Folks, this has become a big issue on Twitter -- how do you get to the real good stuff on your Twitter feed? Where are the tweets from your community? And how do you make an effort to use Twitter most effectively for you and your organization?
My team and I compiled a list of tips to drown out the Twitter noise so you can easily access the most useful content and conversations.
- Use hashtags - Hashtags are still really useful. People and orgs will tag their content based on the topic, and this lets you find the latest trends or the niche content that interests you. For example, nonprofit tech related tweets tend to use the hashtag, #nptech, progressive groups use #p2 and #activism, feminists tend to use #fem2, and other good hashtags include #gov20, #vets, #milfams, #philanthropy, and #socent (social entrepreneurship).
- Keep an eye on #FF - When tweeters that are the real deal post a Follow Friday (#FF), they're carefully selecting people who are the real deal. This is an effective way to find "friends of friends" in the Twittersphere.
- Don't be afraid to unfollow tweeters - If you follow someone and realize that their tweets just don't interest you, don't hesitate to unfollow them. It's not rude, it's efficient.
- The mute button - Twitter just rolled out a new mute button yesterday, and everyone will have it soon. The point of the button is to silence people you don't want to unfollow, but are tired of seeing their tweets in your feed like if they are live tweeting a conference for several hours. According to Twitter:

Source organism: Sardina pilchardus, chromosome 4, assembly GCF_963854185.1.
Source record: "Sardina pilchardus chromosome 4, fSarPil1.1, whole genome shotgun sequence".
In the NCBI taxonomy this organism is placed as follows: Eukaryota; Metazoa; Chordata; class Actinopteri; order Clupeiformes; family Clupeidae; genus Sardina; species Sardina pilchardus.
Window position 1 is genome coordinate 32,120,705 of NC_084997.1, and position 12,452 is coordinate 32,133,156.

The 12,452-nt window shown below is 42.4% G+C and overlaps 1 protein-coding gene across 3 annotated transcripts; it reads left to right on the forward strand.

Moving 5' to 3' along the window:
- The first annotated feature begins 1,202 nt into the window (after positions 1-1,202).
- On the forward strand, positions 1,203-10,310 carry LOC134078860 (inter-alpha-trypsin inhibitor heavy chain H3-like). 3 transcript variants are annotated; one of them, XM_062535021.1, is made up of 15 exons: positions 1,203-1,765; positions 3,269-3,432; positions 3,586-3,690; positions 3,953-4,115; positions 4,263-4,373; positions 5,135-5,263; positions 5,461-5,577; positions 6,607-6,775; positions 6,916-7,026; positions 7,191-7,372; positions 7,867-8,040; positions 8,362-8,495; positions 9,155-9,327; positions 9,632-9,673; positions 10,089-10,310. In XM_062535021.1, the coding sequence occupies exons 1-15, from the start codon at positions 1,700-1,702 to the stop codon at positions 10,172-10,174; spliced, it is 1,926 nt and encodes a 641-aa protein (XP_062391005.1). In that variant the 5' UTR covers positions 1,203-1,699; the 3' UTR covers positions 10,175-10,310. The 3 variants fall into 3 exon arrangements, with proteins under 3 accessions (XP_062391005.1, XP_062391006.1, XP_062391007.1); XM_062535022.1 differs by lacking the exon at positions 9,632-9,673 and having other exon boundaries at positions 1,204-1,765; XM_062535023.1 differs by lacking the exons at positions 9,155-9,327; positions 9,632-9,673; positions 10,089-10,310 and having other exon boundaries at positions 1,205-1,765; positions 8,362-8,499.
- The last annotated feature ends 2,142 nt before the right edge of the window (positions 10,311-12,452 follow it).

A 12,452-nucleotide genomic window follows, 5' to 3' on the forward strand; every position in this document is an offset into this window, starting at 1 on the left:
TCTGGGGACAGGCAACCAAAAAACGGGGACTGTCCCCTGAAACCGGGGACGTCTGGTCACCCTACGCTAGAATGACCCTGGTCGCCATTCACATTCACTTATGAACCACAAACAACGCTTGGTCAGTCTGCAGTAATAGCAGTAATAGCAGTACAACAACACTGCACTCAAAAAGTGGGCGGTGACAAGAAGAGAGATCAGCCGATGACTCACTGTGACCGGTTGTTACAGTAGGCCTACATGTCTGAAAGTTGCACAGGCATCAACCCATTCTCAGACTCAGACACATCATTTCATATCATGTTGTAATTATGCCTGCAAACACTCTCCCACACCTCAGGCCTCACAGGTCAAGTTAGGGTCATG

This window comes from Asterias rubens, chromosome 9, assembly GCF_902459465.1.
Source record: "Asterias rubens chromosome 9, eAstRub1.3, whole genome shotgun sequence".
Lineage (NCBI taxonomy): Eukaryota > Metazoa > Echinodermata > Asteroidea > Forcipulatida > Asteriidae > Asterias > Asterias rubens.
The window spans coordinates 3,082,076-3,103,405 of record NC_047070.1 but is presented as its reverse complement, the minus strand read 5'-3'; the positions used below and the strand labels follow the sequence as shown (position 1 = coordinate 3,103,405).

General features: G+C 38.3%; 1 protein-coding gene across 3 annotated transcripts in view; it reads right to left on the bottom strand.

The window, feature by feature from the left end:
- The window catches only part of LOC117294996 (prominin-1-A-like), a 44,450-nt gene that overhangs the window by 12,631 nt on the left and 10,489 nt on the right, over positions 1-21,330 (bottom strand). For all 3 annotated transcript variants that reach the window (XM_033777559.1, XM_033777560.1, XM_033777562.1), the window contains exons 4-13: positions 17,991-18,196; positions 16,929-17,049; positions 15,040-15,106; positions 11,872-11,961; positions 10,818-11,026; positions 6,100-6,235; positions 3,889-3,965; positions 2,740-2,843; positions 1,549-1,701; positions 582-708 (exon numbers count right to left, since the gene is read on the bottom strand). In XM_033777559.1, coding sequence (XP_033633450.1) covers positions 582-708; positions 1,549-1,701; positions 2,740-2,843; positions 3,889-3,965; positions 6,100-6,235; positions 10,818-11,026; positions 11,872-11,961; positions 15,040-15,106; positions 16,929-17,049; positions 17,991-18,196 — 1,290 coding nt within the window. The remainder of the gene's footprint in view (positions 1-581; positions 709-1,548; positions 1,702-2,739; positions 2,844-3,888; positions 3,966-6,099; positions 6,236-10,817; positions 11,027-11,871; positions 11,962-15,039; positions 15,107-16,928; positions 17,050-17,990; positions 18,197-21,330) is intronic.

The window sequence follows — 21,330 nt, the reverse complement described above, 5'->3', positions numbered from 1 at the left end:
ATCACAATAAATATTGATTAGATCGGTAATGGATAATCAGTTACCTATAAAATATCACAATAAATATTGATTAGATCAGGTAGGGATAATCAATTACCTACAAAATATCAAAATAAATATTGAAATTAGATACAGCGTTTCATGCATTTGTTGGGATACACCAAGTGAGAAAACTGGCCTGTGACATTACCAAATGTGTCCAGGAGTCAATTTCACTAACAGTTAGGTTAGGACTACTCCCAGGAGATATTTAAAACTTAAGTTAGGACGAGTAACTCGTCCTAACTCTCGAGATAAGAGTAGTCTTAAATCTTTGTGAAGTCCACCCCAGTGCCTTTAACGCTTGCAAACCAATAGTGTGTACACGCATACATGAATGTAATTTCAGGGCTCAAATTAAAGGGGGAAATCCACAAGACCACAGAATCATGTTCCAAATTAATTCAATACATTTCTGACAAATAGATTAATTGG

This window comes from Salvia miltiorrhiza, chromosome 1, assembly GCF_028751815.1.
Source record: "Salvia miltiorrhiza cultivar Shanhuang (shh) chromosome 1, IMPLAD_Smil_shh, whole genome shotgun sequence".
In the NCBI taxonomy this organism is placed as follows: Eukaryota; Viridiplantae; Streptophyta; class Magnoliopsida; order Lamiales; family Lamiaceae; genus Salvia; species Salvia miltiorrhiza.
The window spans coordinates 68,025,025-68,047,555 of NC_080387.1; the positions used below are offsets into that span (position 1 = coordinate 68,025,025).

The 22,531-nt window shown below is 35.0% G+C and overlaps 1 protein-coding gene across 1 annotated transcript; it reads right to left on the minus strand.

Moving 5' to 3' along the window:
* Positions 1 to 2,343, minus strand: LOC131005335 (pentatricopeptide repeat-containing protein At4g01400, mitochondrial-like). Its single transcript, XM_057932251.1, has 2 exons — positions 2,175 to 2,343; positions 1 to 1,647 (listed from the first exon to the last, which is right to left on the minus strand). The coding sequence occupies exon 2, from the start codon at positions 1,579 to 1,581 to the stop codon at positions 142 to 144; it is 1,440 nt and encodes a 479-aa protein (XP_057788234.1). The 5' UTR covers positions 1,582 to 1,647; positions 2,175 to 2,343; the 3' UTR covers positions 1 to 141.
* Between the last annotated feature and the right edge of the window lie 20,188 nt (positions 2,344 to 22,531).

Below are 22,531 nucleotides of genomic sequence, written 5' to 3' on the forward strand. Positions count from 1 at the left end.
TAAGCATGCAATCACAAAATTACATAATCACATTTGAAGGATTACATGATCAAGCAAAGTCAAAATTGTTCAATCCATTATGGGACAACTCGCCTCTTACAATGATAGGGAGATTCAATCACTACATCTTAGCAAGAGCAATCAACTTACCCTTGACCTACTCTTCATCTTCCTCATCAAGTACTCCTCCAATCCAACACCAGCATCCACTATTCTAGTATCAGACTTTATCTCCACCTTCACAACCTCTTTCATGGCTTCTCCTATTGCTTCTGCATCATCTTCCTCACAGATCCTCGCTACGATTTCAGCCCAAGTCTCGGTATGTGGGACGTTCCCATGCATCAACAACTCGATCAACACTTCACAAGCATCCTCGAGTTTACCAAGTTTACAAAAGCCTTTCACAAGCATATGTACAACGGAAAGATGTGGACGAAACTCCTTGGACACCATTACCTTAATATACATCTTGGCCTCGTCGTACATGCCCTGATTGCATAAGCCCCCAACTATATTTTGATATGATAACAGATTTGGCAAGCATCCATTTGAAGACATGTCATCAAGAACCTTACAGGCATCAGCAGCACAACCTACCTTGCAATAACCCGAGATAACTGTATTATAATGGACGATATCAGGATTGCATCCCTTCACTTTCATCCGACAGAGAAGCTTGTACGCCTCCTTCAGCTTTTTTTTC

- To mute a user from a Tweet, tap more and then mute @username. To mute someone from their profile page, tap the gear icon on the page and choose mute @username.
- The muted user will not know you've muted them, and of course you can unmute at any time.
- The muted user will still be able to favorite, reply to, and retweet your Tweets; you just won't see any of that activity in your timeline.
- Build lists on Twitter - You can organize your Twitter followers into different lists. If you're into tech, for example, you can have a tech list where you group all the techie folks, if you are following people who tweet about journalism ethics, you can make a list for them. Once you have a list, you can click on it and just see a stream of users' tweets who you've assigned to that list. To manage your lists, go to your Twitter dashboard, click "More" then "Lists" and you'll be taken to a page that lets you do everything Twitter List related. (See image below for more...)
- Subscribe to lists on Twitter - Other people have already done a lot of the work for you by creating their own lists. You can seek out lists that interest you, and subscribe to them. This will help you to further involve yourself in the Twitter community, and is a good way of finding others who tweet about your interests without much effort.
Follow Craig Newmark on Twitter: www.twitter.com/craignewmark